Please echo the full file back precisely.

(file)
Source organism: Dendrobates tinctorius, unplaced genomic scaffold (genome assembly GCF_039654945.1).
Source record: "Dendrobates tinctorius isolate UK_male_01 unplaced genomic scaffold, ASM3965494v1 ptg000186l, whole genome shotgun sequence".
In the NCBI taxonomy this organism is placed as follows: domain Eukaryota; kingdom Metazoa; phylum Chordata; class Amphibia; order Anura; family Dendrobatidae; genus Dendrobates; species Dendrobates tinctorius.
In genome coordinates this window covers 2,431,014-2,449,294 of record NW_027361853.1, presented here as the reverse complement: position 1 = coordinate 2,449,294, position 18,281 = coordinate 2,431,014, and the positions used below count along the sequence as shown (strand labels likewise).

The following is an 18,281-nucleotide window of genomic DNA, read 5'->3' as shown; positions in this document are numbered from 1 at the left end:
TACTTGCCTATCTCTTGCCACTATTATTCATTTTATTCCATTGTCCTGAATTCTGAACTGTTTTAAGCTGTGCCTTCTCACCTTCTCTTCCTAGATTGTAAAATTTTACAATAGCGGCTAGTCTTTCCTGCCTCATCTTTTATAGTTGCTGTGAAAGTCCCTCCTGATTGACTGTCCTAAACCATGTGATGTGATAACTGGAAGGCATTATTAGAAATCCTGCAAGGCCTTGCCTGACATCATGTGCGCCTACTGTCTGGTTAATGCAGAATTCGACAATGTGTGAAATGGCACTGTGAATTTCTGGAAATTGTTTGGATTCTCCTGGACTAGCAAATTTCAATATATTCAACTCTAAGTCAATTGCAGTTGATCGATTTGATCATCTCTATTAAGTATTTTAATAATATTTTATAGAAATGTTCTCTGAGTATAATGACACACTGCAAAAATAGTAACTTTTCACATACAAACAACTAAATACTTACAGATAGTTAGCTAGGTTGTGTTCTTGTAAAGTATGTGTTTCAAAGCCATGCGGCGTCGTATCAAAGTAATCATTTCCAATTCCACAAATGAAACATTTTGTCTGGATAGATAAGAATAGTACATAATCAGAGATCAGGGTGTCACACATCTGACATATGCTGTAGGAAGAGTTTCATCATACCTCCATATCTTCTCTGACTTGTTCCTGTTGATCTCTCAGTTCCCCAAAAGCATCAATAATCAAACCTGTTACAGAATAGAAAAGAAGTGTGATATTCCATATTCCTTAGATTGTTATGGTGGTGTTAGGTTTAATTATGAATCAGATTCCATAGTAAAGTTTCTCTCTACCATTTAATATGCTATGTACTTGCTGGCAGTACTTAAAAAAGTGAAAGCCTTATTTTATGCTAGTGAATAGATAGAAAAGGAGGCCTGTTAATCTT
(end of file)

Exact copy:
Source organism: Dendrobates tinctorius, unplaced genomic scaffold (genome assembly GCF_039654945.1).
Source record: "Dendrobates tinctorius isolate UK_male_01 unplaced genomic scaffold, ASM3965494v1 ptg000186l, whole genome shotgun sequence".
In the NCBI taxonomy this organism is placed as follows: domain Eukaryota; kingdom Metazoa; phylum Chordata; class Amphibia; order Anura; family Dendrobatidae; genus Dendrobates; species Dendrobates tinctorius.
In genome coordinates this window covers 2,431,014-2,449,294 of record NW_027361853.1, presented here as the reverse complement: position 1 = coordinate 2,449,294, position 18,281 = coordinate 2,431,014, and the positions used below count along the sequence as shown (strand labels likewise).

The following is an 18,281-nucleotide window of genomic DNA, read 5'->3' as shown; positions in this document are numbered from 1 at the left end:
TACTTGCCTATCTCTTGCCACTATTATTCATTTTATTCCATTGTCCTGAATTCTGAACTGTTTTAAGCTGTGCCTTCTCACCTTCTCTTCCTAGATTGTAAAATTTTACAATAGCGGCTAGTCTTTCCTGCCTCATCTTTTATAGTTGCTGTGAAAGTCCCTCCTGATTGACTGTCCTAAACCATGTGATGTGATAACTGGAAGGCATTATTAGAAATCCTGCAAGGCCTTGCCTGACATCATGTGCGCCTACTGTCTGGTTAATGCAGAATTCGACAATGTGTGAAATGGCACTGTGAATTTCTGGAAATTGTTTGGATTCTCCTGGACTAGCAAATTTCAATATATTCAACTCTAAGTCAATTGCAGTTGATCGATTTGATCATCTCTATTAAGTATTTTAATAATATTTTATAGAAATGTTCTCTGAGTATAATGACACACTGCAAAAATAGTAACTTTTCACATACAAACAACTAAATACTTACAGATAGTTAGCTAGGTTGTGTTCTTGTAAAGTATGTGTTTCAAAGCCATGCGGCGTCGTATCAAAGTAATCATTTCCAATTCCACAAATGAAACATTTTGTCTGGATAGATAAGAATAGTACATAATCAGAGATCAGGGTGTCACACATCTGACATATGCTGTAGGAAGAGTTTCATCATACCTCCATATCTTCTCTGACTTGTTCCTGTTGATCTCTCAGTTCCCCAAAAGCATCAATAATCAAACCTGTTACAGAATAGAAAAGAAGTGTGATATTCCATATTCCTTAGATTGTTATGGTGGTGTTAGGTTTAATTATGAATCAGATTCCATAGTAAAGTTTCTCTCTACCATTTAATATGCTATGTACTTGCTGGCAGTACTTAAAAAAGTGAAAGCCTTATTTTATGCTAGTGAATAGATAGAAAAGGAGGCCTGTTAATCTT